A group of former "comfort women" in South Korea appealed Thursday a local court ruling that dismissed their damages lawsuit against the Japanese government over their treatment at Japanese military brothels during World War II, their lawyers said.
In dismissing the suit, the April 21 ruling at the Seoul Central District Court applied sovereign immunity to the case -- a concept under international law that a state is immune from the jurisdiction of a court in a foreign country -- and determined South Korea has no jurisdiction over the case.
The lawyers said in a statement released Thursday that the plaintiffs made the appeal as the ruling blocked their right to pursue compensation over Japan's inhumane wrongdoings.
Lee Yong Soo, a 92-year-old former comfort woman and one of the 20 plaintiffs in the latest case, criticized the ruling and said, "We expect justice and human rights will prevail" in the appeal trial.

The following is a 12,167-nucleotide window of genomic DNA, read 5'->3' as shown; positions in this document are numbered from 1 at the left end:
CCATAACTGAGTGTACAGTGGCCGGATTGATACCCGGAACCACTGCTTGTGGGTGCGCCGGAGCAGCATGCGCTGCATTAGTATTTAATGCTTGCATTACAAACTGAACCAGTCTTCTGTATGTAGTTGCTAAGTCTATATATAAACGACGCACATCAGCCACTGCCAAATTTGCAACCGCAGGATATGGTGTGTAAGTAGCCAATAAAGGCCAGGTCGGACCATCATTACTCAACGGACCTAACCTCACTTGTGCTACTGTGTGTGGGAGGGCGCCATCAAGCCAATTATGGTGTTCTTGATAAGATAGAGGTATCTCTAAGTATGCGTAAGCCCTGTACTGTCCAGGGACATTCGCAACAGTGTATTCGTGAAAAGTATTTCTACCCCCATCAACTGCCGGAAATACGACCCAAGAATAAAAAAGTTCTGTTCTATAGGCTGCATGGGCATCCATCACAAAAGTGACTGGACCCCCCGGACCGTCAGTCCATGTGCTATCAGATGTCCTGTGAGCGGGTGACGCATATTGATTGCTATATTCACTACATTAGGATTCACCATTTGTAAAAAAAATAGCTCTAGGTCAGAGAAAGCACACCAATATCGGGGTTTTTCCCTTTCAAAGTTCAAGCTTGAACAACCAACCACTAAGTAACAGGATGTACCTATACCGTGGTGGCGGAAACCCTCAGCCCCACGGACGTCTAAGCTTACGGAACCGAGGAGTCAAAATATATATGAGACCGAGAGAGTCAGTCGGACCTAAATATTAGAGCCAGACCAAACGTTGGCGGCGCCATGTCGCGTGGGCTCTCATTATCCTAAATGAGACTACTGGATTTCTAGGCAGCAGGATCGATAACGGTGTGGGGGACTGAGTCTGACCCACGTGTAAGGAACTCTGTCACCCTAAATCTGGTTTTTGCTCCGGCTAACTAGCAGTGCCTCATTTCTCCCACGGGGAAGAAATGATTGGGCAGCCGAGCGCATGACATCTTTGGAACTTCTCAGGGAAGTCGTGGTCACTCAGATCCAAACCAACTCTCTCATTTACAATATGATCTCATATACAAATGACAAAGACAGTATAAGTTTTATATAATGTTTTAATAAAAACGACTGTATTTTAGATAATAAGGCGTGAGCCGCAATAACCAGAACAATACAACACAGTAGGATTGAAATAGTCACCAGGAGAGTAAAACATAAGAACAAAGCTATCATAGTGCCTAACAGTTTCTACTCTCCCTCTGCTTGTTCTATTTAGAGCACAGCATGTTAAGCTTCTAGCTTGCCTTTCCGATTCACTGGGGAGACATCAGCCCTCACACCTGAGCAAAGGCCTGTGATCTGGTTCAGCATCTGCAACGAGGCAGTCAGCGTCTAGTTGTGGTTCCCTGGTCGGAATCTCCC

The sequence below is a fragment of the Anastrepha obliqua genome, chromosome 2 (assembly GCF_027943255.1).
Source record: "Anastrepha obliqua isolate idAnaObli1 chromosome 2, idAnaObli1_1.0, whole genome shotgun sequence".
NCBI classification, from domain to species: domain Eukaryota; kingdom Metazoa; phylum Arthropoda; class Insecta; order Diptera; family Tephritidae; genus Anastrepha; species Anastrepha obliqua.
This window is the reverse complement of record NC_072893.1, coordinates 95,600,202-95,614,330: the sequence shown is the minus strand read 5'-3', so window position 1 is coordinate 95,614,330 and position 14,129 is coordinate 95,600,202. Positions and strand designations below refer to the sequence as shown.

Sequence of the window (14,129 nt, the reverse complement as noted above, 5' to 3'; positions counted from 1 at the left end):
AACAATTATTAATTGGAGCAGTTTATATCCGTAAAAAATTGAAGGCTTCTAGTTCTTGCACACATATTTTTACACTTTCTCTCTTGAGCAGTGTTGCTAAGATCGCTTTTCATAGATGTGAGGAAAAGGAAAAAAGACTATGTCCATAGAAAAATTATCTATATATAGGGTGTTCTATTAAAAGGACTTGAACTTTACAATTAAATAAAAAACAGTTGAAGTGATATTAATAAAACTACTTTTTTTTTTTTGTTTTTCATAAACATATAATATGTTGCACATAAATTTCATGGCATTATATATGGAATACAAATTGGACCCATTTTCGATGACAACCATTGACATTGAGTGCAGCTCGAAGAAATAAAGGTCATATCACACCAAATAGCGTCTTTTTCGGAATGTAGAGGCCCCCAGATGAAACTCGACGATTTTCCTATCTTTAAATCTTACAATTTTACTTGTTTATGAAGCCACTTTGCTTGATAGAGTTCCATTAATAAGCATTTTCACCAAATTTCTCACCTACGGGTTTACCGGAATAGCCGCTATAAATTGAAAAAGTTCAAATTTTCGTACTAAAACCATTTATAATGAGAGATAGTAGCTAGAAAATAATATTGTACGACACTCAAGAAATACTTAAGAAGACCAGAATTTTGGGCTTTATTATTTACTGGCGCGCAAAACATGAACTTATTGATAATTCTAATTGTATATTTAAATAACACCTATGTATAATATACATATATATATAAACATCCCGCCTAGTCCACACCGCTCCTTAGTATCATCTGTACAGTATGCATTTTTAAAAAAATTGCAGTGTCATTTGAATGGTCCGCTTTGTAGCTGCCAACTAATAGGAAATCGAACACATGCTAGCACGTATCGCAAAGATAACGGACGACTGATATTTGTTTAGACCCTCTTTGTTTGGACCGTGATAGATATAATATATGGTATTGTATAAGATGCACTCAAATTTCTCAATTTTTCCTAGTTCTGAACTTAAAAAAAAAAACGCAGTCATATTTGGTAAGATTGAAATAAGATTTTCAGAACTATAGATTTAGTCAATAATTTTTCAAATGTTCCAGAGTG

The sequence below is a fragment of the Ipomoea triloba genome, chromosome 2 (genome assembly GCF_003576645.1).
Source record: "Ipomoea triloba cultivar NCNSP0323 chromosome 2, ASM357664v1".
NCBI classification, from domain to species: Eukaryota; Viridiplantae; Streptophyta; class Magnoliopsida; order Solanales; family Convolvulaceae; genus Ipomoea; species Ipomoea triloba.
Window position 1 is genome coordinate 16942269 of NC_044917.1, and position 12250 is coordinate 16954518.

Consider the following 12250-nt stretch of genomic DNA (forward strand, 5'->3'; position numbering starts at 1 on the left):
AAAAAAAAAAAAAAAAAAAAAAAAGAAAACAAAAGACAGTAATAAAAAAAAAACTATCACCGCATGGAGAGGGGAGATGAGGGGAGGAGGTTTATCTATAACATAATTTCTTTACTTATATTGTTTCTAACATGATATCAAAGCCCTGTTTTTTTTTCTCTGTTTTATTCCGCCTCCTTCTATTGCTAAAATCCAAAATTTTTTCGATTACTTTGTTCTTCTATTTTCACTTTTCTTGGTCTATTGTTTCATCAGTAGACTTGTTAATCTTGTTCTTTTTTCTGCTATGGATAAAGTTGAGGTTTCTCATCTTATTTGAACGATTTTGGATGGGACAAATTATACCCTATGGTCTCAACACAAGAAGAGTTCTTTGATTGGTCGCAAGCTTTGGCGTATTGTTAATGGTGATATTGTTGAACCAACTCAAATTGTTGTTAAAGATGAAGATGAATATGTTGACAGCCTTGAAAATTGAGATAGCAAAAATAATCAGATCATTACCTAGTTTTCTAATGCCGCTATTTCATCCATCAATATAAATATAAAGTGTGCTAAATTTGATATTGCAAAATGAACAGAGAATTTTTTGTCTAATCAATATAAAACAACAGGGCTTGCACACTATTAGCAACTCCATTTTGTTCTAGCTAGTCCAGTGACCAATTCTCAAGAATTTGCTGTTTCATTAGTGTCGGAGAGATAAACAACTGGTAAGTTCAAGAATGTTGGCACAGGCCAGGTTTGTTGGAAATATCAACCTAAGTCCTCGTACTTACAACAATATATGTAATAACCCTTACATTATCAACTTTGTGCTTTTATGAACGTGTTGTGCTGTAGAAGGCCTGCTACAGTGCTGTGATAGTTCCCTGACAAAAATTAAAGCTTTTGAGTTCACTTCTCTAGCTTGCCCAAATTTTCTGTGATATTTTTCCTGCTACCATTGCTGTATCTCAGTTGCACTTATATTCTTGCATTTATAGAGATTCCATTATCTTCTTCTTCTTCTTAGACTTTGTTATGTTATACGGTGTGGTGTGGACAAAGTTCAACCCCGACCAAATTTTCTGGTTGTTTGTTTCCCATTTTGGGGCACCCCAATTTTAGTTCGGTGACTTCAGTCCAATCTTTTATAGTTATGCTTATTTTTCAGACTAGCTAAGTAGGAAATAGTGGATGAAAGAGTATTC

In another case in January, the same court but a different panel of judges made a contrary ruling, ordering the Japanese government to compensate 12 former comfort women, including those who have died since filing the suit.
The January ruling was a blow to Japan-South Korea ties, which had already sunk to their lowest level in decades after a series of South Korean top court rulings in late 2018 that ordered compensation from Japanese firms for wartime forced labor.
Japan has taken the position that all claims related to its 1910-1945 colonial rule of the Korean Peninsula were settled under a 1965 bilateral agreement that provided South Korea with financial aid with the understanding the compensation issue was settled "completely and finally."
Lee has also called on the Japanese and South Korean governments to have the comfort women issue resolved at the International Court of Justice.